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-rw-r--r--Doc/Zsh/expn.yo25
1 files changed, 13 insertions, 12 deletions
diff --git a/Doc/Zsh/expn.yo b/Doc/Zsh/expn.yo
index 7fdf973b4..5cc9fe4e3 100644
--- a/Doc/Zsh/expn.yo
+++ b/Doc/Zsh/expn.yo
@@ -277,7 +277,8 @@ If tt(<) is used, then the file passed as an argument will
be a named pipe connected to the output of the var(list) process.
For example,
-nofill(tt(paste <LPAR()cut -f1) var(file1)tt(RPAR() <LPAR()cut -f3) var(file2)tt(RPAR() | tee >LPAR())var(process1)tt(RPAR() >LPAR())var(process2)tt(RPAR() >/dev/null))
+nofill(tt(paste <LPAR()cut -f1) var(file1)tt(RPAR() <LPAR()cut -f3) var(file2)tt(RPAR() |
+tee >LPAR())var(process1)tt(RPAR() >LPAR())var(process2)tt(RPAR() >/dev/null))
cuts fields 1 and 3 from the files var(file1) and var(file2) respectively,
pastes the results together, and sends it to the processes
@@ -427,9 +428,9 @@ the flags tt(M), tt(R), tt(B), tt(E) and tt(N) are not useful.
For example,
-nofill(tt(foo="twinkle twinkle little star" sub="t*e" rep="spy")
-tt(print ${foo//${~sub}/$rep})
-tt(print ${(S)foo//${~sub}/$rep}))
+example(foo="twinkle twinkle little star" sub="t*e" rep="spy"
+print ${foo//${~sub}/$rep}
+print ${(S)foo//${~sub}/$rep})
Here, the `tt(~)' ensures that the text of tt($sub) is treated as a
pattern rather than a plain string. In the first case, the longest
@@ -728,7 +729,7 @@ account of whether the current value is a scalar or an array, whether the
whole substitution is in double quotes, and what flags are supplied to the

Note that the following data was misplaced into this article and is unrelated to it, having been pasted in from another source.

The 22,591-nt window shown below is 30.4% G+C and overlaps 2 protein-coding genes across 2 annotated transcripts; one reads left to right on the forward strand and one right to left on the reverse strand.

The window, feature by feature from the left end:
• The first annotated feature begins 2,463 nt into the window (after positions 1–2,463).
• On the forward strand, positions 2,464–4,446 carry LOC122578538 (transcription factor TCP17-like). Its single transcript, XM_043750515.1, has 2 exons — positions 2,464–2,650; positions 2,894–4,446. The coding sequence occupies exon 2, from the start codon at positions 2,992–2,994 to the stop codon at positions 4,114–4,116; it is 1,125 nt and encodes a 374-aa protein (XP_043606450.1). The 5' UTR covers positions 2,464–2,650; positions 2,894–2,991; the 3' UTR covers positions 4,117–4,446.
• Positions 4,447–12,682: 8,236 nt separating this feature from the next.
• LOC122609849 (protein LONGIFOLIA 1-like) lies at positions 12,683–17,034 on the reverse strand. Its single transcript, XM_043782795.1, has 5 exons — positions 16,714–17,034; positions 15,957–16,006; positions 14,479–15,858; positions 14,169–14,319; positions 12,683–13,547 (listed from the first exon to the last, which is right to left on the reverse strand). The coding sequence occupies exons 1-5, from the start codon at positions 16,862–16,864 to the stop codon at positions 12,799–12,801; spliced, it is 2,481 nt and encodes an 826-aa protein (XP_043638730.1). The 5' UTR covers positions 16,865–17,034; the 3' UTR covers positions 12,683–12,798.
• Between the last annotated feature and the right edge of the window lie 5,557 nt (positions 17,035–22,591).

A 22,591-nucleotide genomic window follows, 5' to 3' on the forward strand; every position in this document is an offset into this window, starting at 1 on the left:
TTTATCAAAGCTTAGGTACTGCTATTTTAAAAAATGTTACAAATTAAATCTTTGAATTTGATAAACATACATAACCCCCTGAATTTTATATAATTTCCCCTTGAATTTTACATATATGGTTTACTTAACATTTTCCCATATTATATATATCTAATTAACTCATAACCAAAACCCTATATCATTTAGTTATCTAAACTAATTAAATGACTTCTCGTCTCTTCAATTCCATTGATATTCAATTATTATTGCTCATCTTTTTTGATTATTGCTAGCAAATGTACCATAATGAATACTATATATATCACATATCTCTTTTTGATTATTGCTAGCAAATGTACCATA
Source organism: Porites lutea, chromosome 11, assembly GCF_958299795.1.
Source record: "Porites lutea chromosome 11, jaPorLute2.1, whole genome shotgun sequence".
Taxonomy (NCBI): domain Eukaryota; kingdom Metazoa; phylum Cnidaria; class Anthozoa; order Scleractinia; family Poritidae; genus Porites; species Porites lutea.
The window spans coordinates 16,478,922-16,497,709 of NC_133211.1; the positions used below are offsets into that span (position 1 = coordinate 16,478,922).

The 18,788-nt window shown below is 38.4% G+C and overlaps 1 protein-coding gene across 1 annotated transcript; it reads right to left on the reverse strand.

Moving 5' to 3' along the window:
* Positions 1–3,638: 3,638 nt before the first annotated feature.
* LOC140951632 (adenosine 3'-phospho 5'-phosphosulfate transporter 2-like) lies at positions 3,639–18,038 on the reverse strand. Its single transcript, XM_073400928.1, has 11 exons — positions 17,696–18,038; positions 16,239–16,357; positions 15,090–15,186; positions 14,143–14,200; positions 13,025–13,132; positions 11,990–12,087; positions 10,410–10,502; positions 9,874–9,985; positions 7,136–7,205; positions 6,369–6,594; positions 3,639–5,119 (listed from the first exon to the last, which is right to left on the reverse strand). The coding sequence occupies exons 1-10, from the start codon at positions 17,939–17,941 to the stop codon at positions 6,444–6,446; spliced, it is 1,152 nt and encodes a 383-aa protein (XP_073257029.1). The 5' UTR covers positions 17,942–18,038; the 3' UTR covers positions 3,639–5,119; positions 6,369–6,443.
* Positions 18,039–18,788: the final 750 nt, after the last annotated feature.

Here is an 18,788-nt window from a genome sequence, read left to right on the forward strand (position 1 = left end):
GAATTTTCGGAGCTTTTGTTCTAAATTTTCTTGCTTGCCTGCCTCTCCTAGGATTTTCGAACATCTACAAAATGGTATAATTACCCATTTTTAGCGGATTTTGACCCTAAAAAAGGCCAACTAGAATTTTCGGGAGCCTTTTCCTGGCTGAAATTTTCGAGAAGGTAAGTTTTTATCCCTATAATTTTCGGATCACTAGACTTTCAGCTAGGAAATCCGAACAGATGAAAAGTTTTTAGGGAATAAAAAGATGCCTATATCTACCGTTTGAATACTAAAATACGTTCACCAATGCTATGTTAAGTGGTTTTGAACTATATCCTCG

current level of substitution, just as if the nested substitution were the
outermost. The flags are not propagated up to enclosing
-substitutions; the nested subsitution will return either a scalar or an
+substitutions; the nested substitution will return either a scalar or an
array as determined by the flags, possibly adjusted for quoting. All the
following steps take place where applicable at all levels of substitution.
Note that, unless the `tt((P))' flag is present, the flags and any subscripts
@@ -1221,11 +1222,11 @@ matching the pattern var(foo).
As a shorthand, `tt(**/)' is equivalent to `tt((*/)#)'.
Thus:
-nofill(tt(ls (*/)#bar))
+example(ls (*/)#bar)
or
-nofill(tt(ls **/bar))
+example(ls **/bar)
does a recursive directory search for files named `tt(bar)', not following
symbolic links. To follow links, use `tt(***/)'.
@@ -1468,26 +1469,26 @@ name of any existing file can be followed by a modifier of the form
`tt((:..))' even if no actual filename generation is performed.
Thus:
-nofill(tt(ls *(-/)))
+example(ls *(-/))
lists all directories and symbolic links that point to directories,
and
-nofill(tt(ls *(%W)))
+example(ls *(%W))
lists all world-writable device files in the current directory, and
-nofill(tt(ls *(W,X)))
+example(ls *(W,X))
lists all files in the current directory that are
world-writable or world-executable, and
-nofill(tt(echo /tmp/foo*(u0^@:t)))
+example(echo /tmp/foo*(u0^@:t))
outputs the basename of all root-owned files beginning with the string
`tt(foo)' in tt(/tmp), ignoring symlinks, and
-nofill(tt(ls *.*~(lex|parse).[ch](^D^l1)))
+example(ls *.*~(lex|parse).[ch](^D^l1))
lists all files having a link count of one whose names contain a dot
(but not those starting with a dot, since tt(GLOB_DOTS) is explicitly